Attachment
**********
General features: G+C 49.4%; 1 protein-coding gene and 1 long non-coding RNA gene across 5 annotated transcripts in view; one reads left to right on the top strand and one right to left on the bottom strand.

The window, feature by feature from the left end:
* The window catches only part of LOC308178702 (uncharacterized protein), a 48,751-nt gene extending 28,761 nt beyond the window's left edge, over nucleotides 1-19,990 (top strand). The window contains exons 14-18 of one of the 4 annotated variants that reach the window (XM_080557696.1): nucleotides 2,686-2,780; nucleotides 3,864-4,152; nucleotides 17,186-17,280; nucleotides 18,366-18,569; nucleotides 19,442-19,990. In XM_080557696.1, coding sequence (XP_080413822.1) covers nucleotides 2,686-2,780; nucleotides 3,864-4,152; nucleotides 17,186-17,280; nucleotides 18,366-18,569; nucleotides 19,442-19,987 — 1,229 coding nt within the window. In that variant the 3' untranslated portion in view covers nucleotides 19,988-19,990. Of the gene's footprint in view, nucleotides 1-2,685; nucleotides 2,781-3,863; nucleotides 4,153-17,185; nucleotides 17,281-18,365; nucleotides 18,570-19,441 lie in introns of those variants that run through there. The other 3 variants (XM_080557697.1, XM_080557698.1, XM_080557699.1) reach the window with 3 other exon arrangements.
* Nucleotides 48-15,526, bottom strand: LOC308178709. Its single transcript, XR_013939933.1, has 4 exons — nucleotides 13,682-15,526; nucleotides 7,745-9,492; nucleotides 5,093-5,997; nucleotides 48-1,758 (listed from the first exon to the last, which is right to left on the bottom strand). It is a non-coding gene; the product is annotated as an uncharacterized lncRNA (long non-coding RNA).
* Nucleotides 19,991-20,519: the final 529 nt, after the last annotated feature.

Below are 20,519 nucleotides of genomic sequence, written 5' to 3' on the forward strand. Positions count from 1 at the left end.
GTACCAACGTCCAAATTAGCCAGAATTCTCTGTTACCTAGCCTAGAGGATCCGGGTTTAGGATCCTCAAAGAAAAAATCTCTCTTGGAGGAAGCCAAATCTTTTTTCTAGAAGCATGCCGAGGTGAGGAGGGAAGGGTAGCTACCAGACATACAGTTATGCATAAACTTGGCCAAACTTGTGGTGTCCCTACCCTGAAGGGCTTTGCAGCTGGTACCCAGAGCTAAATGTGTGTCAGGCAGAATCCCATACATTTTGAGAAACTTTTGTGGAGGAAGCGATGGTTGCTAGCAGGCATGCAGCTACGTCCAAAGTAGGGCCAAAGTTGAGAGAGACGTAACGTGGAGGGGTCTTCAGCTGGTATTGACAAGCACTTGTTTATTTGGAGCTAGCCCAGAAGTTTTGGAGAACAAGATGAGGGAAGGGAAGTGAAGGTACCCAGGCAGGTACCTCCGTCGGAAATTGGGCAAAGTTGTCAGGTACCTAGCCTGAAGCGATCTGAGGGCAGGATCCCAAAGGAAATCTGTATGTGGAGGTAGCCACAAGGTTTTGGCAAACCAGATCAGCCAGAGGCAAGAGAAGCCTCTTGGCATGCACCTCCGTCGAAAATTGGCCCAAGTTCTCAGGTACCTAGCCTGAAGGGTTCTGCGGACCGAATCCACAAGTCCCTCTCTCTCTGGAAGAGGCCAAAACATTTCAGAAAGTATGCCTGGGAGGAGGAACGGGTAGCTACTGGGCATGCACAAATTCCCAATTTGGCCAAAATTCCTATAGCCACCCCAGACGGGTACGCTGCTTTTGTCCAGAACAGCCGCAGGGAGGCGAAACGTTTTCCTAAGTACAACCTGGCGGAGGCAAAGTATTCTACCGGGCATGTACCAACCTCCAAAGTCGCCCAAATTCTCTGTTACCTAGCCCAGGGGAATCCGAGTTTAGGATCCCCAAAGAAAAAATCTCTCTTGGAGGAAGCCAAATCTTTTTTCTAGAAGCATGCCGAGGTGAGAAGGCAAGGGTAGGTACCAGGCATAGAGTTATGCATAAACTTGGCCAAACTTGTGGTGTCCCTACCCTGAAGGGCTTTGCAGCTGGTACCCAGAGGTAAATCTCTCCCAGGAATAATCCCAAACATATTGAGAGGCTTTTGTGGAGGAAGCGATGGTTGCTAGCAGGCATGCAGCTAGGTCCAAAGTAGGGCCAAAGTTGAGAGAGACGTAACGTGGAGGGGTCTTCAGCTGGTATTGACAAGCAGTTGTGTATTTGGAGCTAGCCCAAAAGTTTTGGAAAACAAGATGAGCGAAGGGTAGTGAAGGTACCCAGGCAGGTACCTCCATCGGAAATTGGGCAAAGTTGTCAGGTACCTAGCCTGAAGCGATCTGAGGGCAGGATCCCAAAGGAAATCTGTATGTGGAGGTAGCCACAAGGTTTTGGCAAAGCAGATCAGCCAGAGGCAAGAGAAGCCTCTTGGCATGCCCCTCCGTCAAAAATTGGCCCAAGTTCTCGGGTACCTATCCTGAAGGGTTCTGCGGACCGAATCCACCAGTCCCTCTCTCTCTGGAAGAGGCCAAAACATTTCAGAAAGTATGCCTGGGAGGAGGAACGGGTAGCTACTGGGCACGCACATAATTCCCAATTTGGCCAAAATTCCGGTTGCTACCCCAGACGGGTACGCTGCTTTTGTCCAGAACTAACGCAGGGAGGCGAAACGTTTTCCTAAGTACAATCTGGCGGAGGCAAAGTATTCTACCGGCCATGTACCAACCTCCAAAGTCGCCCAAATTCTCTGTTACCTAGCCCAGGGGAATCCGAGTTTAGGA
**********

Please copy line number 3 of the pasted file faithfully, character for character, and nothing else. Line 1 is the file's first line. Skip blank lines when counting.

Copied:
* The window catches only part of LOC308178702 (uncharacterized protein), a 48,751-nt gene extending 28,761 nt beyond the window's left edge, over nucleotides 1-19,990 (top strand). The window contains exons 14-18 of one of the 4 annotated variants that reach the window (XM_080557696.1): nucleotides 2,686-2,780; nucleotides 3,864-4,152; nucleotides 17,186-17,280; nucleotides 18,366-18,569; nucleotides 19,442-19,990. In XM_080557696.1, coding sequence (XP_080413822.1) covers nucleotides 2,686-2,780; nucleotides 3,864-4,152; nucleotides 17,186-17,280; nucleotides 18,366-18,569; nucleotides 19,442-19,987 — 1,229 coding nt within the window. In that variant the 3' untranslated portion in view covers nucleotides 19,988-19,990. Of the gene's footprint in view, nucleotides 1-2,685; nucleotides 2,781-3,863; nucleotides 4,153-17,185; nucleotides 17,281-18,365; nucleotides 18,570-19,441 lie in introns of those variants that run through there. The other 3 variants (XM_080557697.1, XM_080557698.1, XM_080557699.1) reach the window with 3 other exon arrangements.